# The Naked Scientists Forum

### Poll

#### Should we replace pi with a new constant with a value equal to two times pi

Yes
2 (33.3%)
Good idea, but leave it alone.
1 (16.7%)
No - it's a bad idea.
3 (50%)

Total Members Voted: 6

### Author Topic: Should we dump pi?  (Read 3815 times)

#### Geezer

• Neilep Level Member
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• "Vive la résistance!"
##### Should we dump pi?
« on: 01/07/2011 17:44:50 »
I read something about a movement to replace pi with another constant that has twice the value of pi.

Personally, I think this is quite a good idea as I always find the relationship between radians and pi to be thoroughly confusing, but what do you think?

#### CliffordK

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##### Should we dump pi?
« Reply #1 on: 01/07/2011 18:56:43 »
Truthfully it would not make a huge difference.  But, if you look at some of your formulas.

For sine & cosine.  π radians for a half cycle, 2π for a full cycle.

Circumference of a circle: πD = 2πr
Area of a circle: πr2
Volume of a sphere: (4/3)πr3

Say you introduced a new value, Π=2π
Then your radians might be simpler, with the new Π radians for a full cycle, although you still have the half cycles, and etc.

Your circumference of a circle would be a wash as you would ignore the diameter, and just calculate everything with the radius.

Your area of a circle suddenly has an additional step: Area would be (Π/2)r2
And, your volume of a sphere would be a wash too...  changing from (4/3)πr3 to (2/3)Πr3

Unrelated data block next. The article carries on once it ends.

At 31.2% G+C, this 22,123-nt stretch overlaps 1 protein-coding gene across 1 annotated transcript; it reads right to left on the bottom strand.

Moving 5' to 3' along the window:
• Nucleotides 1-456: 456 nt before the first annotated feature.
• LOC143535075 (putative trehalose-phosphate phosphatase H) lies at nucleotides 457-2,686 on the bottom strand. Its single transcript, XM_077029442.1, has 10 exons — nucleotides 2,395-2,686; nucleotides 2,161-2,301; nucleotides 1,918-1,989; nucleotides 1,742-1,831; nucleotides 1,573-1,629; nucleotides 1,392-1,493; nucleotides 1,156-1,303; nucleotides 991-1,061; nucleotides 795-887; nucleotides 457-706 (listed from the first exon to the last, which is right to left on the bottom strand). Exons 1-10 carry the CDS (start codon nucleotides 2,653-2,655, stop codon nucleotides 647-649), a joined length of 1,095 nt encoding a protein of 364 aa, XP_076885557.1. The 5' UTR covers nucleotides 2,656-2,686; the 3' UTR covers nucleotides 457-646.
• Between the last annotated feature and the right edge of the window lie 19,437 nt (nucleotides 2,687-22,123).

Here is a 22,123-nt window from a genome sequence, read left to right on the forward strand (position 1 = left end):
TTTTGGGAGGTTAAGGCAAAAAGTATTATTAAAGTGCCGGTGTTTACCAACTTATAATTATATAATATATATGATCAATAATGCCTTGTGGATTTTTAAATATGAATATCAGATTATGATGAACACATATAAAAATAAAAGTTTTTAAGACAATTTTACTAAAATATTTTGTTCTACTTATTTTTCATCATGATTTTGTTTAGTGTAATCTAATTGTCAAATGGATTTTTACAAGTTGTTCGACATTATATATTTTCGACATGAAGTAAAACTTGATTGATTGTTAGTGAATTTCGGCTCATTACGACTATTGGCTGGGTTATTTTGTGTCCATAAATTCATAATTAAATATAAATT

I presume the reason for the choice of π rather than 2π in the past was that multiplication operations were easier than division operations.  So they chose to minimize the division operations by using the current π.

Do math textbooks still have interpolation tables?  [xx(]

Now, everyone either solves equations symbolically, or punches them into a calculator, and thus the multiplication/division distinction is far less important.

Anyway...  since I like Apple pi, Blackberry pi, Rhubarb pi...  well....  I'm just a big pi fan.  Why change a good thing?
« Last Edit: 01/07/2011 18:58:37 by CliffordK »

#### CZARCAR

• Hero Member
• Posts: 686
##### Should we dump pi?
« Reply #2 on: 01/07/2011 23:52:05 »

#### CliffordK

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##### Should we dump pi?
« Reply #3 on: 02/07/2011 00:24:12 »

One of the common measurements of angles in a circle is Radians.

It has been a while since I've used them, but the sine and cosine is easier to deal with when using fractions of π, at least in theory.

sin(0) = sin(π) = sin(2π) = cos(π/2) = cos(3π/2) = 0
sin(π/2) = (-)sin(3π/2) = cos(0) = (-)cos(π) = cos(2π) = 1

#### granpa

• Sr. Member
• Posts: 118
##### Should we dump pi?
« Reply #4 on: 02/07/2011 23:14:03 »
http://en.wikipedia.org/wiki/N-sphere

the equations for an n dimensional sphere are:

#### imatfaal

• Neilep Level Member
• Posts: 2787
• rouge moderator
##### Should we dump pi?
« Reply #5 on: 03/07/2011 10:17:27 »
You're a little late Geezer - tau day was last week 6.28 (June 28th for the colonial overlord types).  Here is the Tau Manifesto http://tauday.com/

All good clean fun - and whilst most physical/calculational engagement with Pi is in terms of 2pi; the reworking of text-books and potential for snafus if we moved to using Tau would be immense.

#### Bored chemist

• Neilep Level Member
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##### Should we dump pi?
« Reply #6 on: 03/07/2011 14:11:54 »
Perhaps we should compromise and use tau before tau day each year and pi afterwards.
That should avoid any confusion.

#### CZARCAR

• Hero Member
• Posts: 686
##### Should we dump pi?
« Reply #7 on: 03/07/2011 19:25:11 »
constancy at dumptime should definitely be considered so which has more fiber?

#### The Naked Scientists Forum

##### Should we dump pi?
« Reply #7 on: 03/07/2011 19:25:11 »